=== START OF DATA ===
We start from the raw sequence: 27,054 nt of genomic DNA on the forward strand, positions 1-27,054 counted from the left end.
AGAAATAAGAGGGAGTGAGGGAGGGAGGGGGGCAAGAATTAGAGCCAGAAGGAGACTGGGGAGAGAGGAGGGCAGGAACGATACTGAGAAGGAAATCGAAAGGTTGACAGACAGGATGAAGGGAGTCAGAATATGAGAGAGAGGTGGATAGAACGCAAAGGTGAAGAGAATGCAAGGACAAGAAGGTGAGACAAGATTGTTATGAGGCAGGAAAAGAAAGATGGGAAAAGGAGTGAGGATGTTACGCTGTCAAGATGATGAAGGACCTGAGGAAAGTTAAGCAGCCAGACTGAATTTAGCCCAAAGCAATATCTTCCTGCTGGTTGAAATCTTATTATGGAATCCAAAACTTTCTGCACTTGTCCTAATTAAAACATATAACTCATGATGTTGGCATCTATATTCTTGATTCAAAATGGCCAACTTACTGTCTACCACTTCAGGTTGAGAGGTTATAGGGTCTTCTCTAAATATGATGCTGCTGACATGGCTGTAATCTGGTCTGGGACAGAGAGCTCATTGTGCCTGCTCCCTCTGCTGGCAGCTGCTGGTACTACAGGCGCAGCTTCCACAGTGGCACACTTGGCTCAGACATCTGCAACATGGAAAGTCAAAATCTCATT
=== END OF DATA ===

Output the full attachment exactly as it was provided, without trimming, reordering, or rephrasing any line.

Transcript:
We start from the raw sequence: 27,054 nt of genomic DNA on the forward strand, positions 1-27,054 counted from the left end.
AGAAATAAGAGGGAGTGAGGGAGGGAGGGGGGCAAGAATTAGAGCCAGAAGGAGACTGGGGAGAGAGGAGGGCAGGAACGATACTGAGAAGGAAATCGAAAGGTTGACAGACAGGATGAAGGGAGTCAGAATATGAGAGAGAGGTGGATAGAACGCAAAGGTGAAGAGAATGCAAGGACAAGAAGGTGAGACAAGATTGTTATGAGGCAGGAAAAGAAAGATGGGAAAAGGAGTGAGGATGTTACGCTGTCAAGATGATGAAGGACCTGAGGAAAGTTAAGCAGCCAGACTGAATTTAGCCCAAAGCAATATCTTCCTGCTGGTTGAAATCTTATTATGGAATCCAAAACTTTCTGCACTTGTCCTAATTAAAACATATAACTCATGATGTTGGCATCTATATTCTTGATTCAAAATGGCCAACTTACTGTCTACCACTTCAGGTTGAGAGGTTATAGGGTCTTCTCTAAATATGATGCTGCTGACATGGCTGTAATCTGGTCTGGGACAGAGAGCTCATTGTGCCTGCTCCCTCTGCTGGCAGCTGCTGGTACTACAGGCGCAGCTTCCACAGTGGCACACTTGGCTCAGACATCTGCAACATGGAAAGTCAAAATCTCATT